Schmutz, Christoph. Host protein phosphorylation during "Shigella flexneri" infection : a phosphoproteomic based systems biology approach. 2015, PhD Thesis, University of Basel, Faculty of Science.
Official URL: http://edoc.unibas.ch/diss/DissB_11253
cytoskeleton, signal transduction, cell cycle, and transcription regulation. The temporal phosphorylation patterns were addressed by fuzzy c-means clustering, revealing six temporally distinct phosphorylation profiles as well as kinases potentially responsible for these phosphorylations. In particular, we found a cluster of ataxia telangiectasia mutated (ATM) substrates, related to genotoxic stress, that became phosphorylated at a late
stage of infection. We identified mTOR as the most overrepresented signaling pathway and could demonstrate that both, mTORC1 and mTORC2, become activated during S. flexneri infection. To identify phosphoproteins commonly regulated during bacterial infection, we compared our dataset to a published phosphoproteome of cells infected with Salmonella typhimurium. This analysis revealed a large subset of co-regulated phosphoproteins, indicating that both pathogens interfere with similar cellular signaling cascades. Furthermore, we addressed the impact of the S. flexneri effector protein OspF on the host phosphorylation network. OspF is known to inactivate the MAPKs p38 and ERK. The phosphorylation of several hundred proteins was affected in an OspF-dependent manner, demonstrating the massive impact a single bacterial effector can have on the host signaling network.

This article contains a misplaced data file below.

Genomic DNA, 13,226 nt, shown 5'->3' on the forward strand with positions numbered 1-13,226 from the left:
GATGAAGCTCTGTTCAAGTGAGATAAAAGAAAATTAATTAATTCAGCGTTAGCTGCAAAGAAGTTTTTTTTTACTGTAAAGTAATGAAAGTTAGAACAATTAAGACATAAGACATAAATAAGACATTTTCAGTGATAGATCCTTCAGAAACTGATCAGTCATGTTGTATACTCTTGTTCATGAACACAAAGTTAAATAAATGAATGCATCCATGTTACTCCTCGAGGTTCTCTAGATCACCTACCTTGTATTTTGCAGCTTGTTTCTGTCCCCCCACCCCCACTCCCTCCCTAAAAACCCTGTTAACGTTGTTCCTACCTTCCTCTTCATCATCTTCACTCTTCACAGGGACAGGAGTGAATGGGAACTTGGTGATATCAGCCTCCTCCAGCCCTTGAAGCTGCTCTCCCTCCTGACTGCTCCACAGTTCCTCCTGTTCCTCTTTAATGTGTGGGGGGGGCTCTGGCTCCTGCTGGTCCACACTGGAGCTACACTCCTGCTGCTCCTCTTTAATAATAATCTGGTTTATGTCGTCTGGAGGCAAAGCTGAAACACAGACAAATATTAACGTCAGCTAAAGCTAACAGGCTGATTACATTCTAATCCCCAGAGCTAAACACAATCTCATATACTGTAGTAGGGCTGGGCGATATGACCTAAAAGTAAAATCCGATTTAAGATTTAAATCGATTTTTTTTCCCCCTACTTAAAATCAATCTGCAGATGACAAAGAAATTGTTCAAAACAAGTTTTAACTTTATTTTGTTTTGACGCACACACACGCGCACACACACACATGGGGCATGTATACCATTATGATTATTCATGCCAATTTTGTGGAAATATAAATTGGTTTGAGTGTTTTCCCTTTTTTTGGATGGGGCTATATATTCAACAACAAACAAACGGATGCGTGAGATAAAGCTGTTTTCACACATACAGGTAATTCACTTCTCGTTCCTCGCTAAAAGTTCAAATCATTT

In a second project we addressed the activation mechanism of AKT and mTOR during S. flexneri infection by studying the effector IpgD. IpgD is a phosphoinositide 4-phosphatase
generating PI5P from PI(4,5)P2 leading to activation of AKT. We could demonstrate that the effector protein IpgD is sufficient to induce mTOR activation by the use of a protein
delivery tool based on the TTSS of Yersinia enterocolitica. Interestingly, AKT activation was independent of canonical PI3K activity shortly after IpgD translocation, whereas at
later timepoints AKT activation was PI3K-dependent. These data suggest two distinct IpgD-dependent AKT activation mechanisms. Finally, we could show that the Inositol polyphosphate multikinase IPMK contributes to AKT phosphorylation during infection.
|Committee Members:||Dehio, Christoph|
|Faculties and Departments:||05 Faculty of Science > Departement Biozentrum > Infection Biology > Molecular Microbiology (Arrieumerlou)|
|Bibsysno:||Link to catalogue|
|Number of Pages:||177 S.|
|Last Modified:||30 Jun 2016 10:57|
|Deposited On:||10 Jun 2015 13:03|
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